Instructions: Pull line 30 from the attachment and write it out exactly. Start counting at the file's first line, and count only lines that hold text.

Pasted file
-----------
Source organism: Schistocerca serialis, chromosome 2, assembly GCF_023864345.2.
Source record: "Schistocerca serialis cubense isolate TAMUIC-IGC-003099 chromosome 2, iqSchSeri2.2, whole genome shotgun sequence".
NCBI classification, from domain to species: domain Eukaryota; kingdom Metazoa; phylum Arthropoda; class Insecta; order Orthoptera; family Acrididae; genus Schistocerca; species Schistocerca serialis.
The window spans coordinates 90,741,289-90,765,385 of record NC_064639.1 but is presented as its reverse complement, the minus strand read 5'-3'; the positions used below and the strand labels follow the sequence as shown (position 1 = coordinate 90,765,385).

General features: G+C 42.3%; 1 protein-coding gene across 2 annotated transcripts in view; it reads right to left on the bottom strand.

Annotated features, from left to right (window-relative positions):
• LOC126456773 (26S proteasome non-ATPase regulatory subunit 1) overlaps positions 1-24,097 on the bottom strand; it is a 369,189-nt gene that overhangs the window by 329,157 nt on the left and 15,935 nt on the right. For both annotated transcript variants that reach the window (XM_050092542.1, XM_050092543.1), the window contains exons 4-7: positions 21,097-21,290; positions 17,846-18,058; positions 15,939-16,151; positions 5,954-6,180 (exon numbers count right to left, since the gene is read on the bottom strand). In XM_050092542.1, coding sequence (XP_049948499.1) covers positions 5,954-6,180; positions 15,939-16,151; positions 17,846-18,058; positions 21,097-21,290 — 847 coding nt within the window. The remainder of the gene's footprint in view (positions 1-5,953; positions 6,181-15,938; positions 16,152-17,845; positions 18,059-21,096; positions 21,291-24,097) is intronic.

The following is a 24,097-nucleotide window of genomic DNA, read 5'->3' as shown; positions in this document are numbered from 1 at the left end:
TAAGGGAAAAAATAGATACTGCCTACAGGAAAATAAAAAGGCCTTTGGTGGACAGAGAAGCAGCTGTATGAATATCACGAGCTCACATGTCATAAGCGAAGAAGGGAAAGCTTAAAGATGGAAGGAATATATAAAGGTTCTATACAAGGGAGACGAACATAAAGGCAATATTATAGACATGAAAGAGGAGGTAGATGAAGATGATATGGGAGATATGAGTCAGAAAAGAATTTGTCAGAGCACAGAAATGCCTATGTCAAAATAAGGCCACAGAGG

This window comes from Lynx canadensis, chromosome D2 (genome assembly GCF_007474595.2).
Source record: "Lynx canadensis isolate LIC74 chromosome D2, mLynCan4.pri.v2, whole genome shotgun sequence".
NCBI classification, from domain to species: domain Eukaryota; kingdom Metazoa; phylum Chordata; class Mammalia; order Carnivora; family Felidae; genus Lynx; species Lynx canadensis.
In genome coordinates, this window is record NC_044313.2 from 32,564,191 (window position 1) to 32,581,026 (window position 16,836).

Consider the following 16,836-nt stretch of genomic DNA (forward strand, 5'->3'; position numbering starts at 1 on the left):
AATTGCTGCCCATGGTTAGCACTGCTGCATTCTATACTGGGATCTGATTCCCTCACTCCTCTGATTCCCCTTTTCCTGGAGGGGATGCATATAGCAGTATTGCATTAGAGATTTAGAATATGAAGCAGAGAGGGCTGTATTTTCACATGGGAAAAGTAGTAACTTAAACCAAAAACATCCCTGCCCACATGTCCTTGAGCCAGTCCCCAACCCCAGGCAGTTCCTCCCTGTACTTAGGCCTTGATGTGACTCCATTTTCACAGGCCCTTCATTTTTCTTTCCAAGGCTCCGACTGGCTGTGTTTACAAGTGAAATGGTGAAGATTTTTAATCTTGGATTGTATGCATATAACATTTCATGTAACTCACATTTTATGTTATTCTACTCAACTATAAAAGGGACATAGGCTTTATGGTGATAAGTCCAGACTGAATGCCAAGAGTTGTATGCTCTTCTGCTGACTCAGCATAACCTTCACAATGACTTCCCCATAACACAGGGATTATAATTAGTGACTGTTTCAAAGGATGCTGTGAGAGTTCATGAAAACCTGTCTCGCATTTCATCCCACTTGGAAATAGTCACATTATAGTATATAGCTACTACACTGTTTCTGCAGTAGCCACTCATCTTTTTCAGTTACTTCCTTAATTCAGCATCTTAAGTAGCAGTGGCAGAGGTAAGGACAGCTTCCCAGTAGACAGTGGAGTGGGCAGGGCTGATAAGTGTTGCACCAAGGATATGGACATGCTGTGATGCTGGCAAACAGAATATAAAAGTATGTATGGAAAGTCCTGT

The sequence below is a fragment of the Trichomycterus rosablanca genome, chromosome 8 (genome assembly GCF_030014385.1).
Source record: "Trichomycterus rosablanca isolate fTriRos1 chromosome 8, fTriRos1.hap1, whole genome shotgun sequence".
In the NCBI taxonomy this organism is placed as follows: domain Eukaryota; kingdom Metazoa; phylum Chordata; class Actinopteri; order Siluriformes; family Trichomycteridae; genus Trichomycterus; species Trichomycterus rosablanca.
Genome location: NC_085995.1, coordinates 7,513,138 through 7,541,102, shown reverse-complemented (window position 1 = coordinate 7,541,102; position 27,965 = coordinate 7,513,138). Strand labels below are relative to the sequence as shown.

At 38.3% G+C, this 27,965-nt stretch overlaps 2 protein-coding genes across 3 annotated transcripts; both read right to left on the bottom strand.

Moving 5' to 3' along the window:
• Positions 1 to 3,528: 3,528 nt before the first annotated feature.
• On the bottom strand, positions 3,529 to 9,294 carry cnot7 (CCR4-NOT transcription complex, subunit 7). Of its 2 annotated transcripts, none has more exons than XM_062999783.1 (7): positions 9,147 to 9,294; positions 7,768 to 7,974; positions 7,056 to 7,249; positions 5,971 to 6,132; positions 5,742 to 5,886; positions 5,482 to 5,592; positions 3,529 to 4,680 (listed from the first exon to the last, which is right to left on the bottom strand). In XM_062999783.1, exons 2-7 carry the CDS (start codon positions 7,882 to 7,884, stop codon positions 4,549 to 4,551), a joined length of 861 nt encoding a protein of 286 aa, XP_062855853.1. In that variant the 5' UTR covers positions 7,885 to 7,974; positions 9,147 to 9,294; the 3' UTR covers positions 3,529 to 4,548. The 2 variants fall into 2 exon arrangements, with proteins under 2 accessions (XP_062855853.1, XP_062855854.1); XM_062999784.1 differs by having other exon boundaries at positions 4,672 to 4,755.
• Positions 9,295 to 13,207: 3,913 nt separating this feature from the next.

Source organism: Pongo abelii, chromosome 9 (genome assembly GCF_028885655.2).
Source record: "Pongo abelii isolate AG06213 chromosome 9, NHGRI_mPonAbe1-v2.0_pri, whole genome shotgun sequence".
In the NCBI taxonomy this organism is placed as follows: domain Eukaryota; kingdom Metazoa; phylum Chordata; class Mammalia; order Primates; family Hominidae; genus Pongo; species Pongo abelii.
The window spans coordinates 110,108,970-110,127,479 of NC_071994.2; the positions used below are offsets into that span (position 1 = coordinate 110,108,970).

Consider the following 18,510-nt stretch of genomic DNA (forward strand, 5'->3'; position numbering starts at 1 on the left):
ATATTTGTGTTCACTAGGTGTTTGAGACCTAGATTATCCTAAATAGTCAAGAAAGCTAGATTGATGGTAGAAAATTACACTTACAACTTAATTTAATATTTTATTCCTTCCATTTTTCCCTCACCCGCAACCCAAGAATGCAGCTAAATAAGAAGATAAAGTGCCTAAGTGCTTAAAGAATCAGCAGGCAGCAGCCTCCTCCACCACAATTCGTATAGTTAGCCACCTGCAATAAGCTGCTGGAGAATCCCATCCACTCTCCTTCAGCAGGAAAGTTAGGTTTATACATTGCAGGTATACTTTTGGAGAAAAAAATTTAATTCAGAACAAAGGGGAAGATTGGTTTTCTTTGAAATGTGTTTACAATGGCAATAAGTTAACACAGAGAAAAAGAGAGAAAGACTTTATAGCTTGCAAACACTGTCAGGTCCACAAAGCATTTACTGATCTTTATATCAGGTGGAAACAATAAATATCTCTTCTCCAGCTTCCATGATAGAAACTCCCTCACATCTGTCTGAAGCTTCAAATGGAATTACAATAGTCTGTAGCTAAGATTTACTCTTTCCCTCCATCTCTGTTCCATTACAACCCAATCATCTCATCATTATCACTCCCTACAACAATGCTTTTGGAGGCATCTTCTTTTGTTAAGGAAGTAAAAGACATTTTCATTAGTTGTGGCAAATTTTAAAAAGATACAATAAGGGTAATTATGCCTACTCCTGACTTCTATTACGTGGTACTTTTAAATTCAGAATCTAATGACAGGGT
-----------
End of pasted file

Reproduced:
ATATTTGTGTTCACTAGGTGTTTGAGACCTAGATTATCCTAAATAGTCAAGAAAGCTAGATTGATGGTAGAAAATTACACTTACAACTTAATTTAATATTTTATTCCTTCCATTTTTCCCTCACCCGCAACCCAAGAATGCAGCTAAATAAGAAGATAAAGTGCCTAAGTGCTTAAAGAATCAGCAGGCAGCAGCCTCCTCCACCACAATTCGTATAGTTAGCCACCTGCAATAAGCTGCTGGAGAATCCCATCCACTCTCCTTCAGCAGGAAAGTTAGGTTTATACATTGCAGGTATACTTTTGGAGAAAAAAATTTAATTCAGAACAAAGGGGAAGATTGGTTTTCTTTGAAATGTGTTTACAATGGCAATAAGTTAACACAGAGAAAAAGAGAGAAAGACTTTATAGCTTGCAAACACTGTCAGGTCCACAAAGCATTTACTGATCTTTATATCAGGTGGAAACAATAAATATCTCTTCTCCAGCTTCCATGATAGAAACTCCCTCACATCTGTCTGAAGCTTCAAATGGAATTACAATAGTCTGTAGCTAAGATTTACTCTTTCCCTCCATCTCTGTTCCATTACAACCCAATCATCTCATCATTATCACTCCCTACAACAATGCTTTTGGAGGCATCTTCTTTTGTTAAGGAAGTAAAAGACATTTTCATTAGTTGTGGCAAATTTTAAAAAGATACAATAAGGGTAATTATGCCTACTCCTGACTTCTATTACGTGGTACTTTTAAATTCAGAATCTAATGACAGGGT